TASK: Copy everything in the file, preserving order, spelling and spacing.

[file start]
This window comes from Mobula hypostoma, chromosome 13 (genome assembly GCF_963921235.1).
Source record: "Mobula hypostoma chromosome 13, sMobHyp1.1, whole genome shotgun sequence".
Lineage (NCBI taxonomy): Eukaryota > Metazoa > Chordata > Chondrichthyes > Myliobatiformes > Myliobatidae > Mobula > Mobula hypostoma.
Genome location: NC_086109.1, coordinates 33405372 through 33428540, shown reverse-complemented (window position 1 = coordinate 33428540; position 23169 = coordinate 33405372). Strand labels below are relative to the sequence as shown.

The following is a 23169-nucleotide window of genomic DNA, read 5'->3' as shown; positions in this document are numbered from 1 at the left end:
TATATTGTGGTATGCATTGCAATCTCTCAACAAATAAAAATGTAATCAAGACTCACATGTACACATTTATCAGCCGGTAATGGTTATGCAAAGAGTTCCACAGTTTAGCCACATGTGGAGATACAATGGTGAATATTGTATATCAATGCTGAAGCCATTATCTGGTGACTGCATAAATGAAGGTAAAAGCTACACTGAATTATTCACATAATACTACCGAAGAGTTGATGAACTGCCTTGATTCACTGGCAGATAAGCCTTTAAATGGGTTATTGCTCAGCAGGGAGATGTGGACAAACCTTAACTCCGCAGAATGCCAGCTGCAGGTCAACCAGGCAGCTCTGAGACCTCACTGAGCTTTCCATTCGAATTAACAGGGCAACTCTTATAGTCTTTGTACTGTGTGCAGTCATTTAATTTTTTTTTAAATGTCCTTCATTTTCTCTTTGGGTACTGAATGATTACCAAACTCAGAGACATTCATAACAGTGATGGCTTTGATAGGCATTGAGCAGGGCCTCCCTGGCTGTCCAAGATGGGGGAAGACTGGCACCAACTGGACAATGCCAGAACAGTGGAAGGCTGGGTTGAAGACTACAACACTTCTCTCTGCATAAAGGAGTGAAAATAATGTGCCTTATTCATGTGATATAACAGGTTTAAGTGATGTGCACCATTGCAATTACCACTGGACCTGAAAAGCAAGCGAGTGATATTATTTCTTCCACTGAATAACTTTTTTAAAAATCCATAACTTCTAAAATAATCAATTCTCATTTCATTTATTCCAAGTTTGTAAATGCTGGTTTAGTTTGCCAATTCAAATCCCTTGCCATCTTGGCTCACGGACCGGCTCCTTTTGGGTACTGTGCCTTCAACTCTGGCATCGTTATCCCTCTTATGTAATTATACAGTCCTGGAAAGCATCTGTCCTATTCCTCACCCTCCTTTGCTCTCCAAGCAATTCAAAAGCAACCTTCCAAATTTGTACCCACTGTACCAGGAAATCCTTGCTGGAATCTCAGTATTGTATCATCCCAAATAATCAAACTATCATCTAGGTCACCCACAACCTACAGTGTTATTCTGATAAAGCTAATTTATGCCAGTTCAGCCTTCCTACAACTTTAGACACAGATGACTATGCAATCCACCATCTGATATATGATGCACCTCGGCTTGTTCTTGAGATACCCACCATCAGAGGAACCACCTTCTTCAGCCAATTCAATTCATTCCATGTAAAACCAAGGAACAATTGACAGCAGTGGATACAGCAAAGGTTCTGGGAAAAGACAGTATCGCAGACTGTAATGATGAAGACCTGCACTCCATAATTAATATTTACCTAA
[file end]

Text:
This window comes from Mobula hypostoma, chromosome 13 (genome assembly GCF_963921235.1).
Source record: "Mobula hypostoma chromosome 13, sMobHyp1.1, whole genome shotgun sequence".
Lineage (NCBI taxonomy): Eukaryota > Metazoa > Chordata > Chondrichthyes > Myliobatiformes > Myliobatidae > Mobula > Mobula hypostoma.
Genome location: NC_086109.1, coordinates 33405372 through 33428540, shown reverse-complemented (window position 1 = coordinate 33428540; position 23169 = coordinate 33405372). Strand labels below are relative to the sequence as shown.

The following is a 23169-nucleotide window of genomic DNA, read 5'->3' as shown; positions in this document are numbered from 1 at the left end:
TATATTGTGGTATGCATTGCAATCTCTCAACAAATAAAAATGTAATCAAGACTCACATGTACACATTTATCAGCCGGTAATGGTTATGCAAAGAGTTCCACAGTTTAGCCACATGTGGAGATACAATGGTGAATATTGTATATCAATGCTGAAGCCATTATCTGGTGACTGCATAAATGAAGGTAAAAGCTACACTGAATTATTCACATAATACTACCGAAGAGTTGATGAACTGCCTTGATTCACTGGCAGATAAGCCTTTAAATGGGTTATTGCTCAGCAGGGAGATGTGGACAAACCTTAACTCCGCAGAATGCCAGCTGCAGGTCAACCAGGCAGCTCTGAGACCTCACTGAGCTTTCCATTCGAATTAACAGGGCAACTCTTATAGTCTTTGTACTGTGTGCAGTCATTTAATTTTTTTTTAAATGTCCTTCATTTTCTCTTTGGGTACTGAATGATTACCAAACTCAGAGACATTCATAACAGTGATGGCTTTGATAGGCATTGAGCAGGGCCTCCCTGGCTGTCCAAGATGGGGGAAGACTGGCACCAACTGGACAATGCCAGAACAGTGGAAGGCTGGGTTGAAGACTACAACACTTCTCTCTGCATAAAGGAGTGAAAATAATGTGCCTTATTCATGTGATATAACAGGTTTAAGTGATGTGCACCATTGCAATTACCACTGGACCTGAAAAGCAAGCGAGTGATATTATTTCTTCCACTGAATAACTTTTTTAAAAATCCATAACTTCTAAAATAATCAATTCTCATTTCATTTATTCCAAGTTTGTAAATGCTGGTTTAGTTTGCCAATTCAAATCCCTTGCCATCTTGGCTCACGGACCGGCTCCTTTTGGGTACTGTGCCTTCAACTCTGGCATCGTTATCCCTCTTATGTAATTATACAGTCCTGGAAAGCATCTGTCCTATTCCTCACCCTCCTTTGCTCTCCAAGCAATTCAAAAGCAACCTTCCAAATTTGTACCCACTGTACCAGGAAATCCTTGCTGGAATCTCAGTATTGTATCATCCCAAATAATCAAACTATCATCTAGGTCACCCACAACCTACAGTGTTATTCTGATAAAGCTAATTTATGCCAGTTCAGCCTTCCTACAACTTTAGACACAGATGACTATGCAATCCACCATCTGATATATGATGCACCTCGGCTTGTTCTTGAGATACCCACCATCAGAGGAACCACCTTCTTCAGCCAATTCAATTCATTCCATGTAAAACCAAGGAACAATTGACAGCAGTGGATACAGCAAAGGTTCTGGGAAAAGACAGTATCGCAGACTGTAATGATGAAGACCTGCACTCCATAATTAATATTTACCTAA